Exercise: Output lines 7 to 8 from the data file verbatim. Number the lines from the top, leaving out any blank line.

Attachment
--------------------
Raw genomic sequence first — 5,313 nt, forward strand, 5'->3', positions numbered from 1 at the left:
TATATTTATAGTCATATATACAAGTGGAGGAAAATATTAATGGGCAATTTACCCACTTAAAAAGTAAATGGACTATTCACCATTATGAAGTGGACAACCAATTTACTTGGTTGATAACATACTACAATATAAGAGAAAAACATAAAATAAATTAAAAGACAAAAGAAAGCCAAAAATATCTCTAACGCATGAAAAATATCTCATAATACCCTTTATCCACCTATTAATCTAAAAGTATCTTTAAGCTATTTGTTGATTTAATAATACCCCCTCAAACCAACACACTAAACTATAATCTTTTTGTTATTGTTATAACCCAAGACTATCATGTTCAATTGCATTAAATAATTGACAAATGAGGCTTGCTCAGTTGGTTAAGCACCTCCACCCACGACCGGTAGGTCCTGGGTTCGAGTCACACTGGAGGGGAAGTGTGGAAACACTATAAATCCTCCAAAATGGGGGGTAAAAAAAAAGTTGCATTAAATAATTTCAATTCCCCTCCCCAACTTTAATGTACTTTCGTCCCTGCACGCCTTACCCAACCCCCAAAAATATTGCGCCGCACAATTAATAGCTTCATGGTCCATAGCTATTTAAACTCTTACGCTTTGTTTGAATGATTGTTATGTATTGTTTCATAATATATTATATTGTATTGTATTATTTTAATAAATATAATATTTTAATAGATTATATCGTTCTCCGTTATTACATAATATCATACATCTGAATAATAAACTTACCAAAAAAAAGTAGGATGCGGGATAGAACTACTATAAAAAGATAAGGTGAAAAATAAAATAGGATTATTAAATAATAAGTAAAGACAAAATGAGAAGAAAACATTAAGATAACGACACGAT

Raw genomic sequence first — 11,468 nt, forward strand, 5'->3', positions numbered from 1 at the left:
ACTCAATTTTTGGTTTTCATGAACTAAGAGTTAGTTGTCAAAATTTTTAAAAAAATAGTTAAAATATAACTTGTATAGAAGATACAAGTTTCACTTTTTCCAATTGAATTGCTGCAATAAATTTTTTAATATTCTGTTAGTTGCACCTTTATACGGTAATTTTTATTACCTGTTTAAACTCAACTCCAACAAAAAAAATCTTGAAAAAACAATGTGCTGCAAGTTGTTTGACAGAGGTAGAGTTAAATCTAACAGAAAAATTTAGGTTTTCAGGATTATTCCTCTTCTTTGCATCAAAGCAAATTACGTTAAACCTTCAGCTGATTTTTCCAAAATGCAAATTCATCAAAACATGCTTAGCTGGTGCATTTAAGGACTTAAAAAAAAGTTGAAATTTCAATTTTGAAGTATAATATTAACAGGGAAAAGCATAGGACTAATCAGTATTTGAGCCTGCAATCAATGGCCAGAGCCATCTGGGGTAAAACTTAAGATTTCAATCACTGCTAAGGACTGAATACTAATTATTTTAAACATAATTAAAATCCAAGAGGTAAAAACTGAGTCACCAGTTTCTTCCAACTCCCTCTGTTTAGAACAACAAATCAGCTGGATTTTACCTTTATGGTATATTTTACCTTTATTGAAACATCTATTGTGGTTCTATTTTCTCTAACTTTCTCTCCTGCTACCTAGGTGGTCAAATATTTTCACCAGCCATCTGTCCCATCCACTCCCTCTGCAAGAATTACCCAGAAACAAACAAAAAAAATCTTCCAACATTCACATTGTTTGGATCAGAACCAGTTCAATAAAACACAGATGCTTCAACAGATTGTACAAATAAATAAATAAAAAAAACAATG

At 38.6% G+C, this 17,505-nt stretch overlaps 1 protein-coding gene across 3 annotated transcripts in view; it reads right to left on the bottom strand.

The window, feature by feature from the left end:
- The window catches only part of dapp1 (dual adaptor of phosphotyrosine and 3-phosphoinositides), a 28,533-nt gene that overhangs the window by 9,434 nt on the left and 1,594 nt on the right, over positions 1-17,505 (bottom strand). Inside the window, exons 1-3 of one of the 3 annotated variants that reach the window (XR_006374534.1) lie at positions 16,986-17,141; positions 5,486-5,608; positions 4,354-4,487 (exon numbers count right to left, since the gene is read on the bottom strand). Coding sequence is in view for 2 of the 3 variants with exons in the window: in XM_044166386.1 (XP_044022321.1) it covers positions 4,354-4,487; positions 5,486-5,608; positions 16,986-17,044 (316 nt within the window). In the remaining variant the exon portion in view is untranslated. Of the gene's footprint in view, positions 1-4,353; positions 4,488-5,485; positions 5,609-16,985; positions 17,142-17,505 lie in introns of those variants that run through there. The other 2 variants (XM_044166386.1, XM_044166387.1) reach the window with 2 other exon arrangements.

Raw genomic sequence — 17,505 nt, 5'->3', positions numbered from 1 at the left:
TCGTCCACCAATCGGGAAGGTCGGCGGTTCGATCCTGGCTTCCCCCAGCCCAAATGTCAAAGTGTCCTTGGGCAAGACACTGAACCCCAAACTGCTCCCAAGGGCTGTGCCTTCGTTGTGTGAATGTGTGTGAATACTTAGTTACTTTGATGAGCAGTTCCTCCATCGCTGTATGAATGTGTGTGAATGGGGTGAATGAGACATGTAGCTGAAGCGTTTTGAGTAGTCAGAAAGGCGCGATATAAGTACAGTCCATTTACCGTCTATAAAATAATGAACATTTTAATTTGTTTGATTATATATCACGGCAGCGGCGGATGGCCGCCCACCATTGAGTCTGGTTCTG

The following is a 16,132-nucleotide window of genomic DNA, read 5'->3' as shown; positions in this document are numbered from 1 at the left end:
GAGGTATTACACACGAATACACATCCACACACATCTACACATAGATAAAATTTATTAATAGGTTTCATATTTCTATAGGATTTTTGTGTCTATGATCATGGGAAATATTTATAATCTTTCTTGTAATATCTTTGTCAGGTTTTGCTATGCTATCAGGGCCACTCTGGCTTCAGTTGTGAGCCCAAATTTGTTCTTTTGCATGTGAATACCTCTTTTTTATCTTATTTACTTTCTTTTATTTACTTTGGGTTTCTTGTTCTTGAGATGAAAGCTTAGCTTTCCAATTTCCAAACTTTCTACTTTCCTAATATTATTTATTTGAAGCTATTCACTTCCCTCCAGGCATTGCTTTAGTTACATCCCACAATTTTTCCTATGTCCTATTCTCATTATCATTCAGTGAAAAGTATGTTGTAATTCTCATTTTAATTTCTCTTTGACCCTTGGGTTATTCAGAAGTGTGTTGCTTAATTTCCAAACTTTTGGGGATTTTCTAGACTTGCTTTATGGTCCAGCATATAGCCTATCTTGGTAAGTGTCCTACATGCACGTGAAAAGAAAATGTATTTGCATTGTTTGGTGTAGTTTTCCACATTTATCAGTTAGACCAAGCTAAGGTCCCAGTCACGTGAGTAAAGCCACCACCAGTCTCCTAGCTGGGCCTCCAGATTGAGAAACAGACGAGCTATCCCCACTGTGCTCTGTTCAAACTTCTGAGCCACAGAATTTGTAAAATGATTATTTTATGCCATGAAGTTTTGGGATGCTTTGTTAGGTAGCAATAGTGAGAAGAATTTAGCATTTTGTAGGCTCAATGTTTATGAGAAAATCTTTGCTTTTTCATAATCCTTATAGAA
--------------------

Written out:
- The window catches only part of dapp1 (dual adaptor of phosphotyrosine and 3-phosphoinositides), a 28,533-nt gene that overhangs the window by 9,434 nt on the left and 1,594 nt on the right, over positions 1-17,505 (bottom strand). Inside the window, exons 1-3 of one of the 3 annotated variants that reach the window (XR_006374534.1) lie at positions 16,986-17,141; positions 5,486-5,608; positions 4,354-4,487 (exon numbers count right to left, since the gene is read on the bottom strand). Coding sequence is in view for 2 of the 3 variants with exons in the window: in XM_044166386.1 (XP_044022321.1) it covers positions 4,354-4,487; positions 5,486-5,608; positions 16,986-17,044 (316 nt within the window). In the remaining variant the exon portion in view is untranslated. Of the gene's footprint in view, positions 1-4,353; positions 4,488-5,485; positions 5,609-16,985; positions 17,142-17,505 lie in introns of those variants that run through there. The other 2 variants (XM_044166386.1, XM_044166387.1) reach the window with 2 other exon arrangements.

Raw genomic sequence — 17,505 nt, 5'->3', positions numbered from 1 at the left: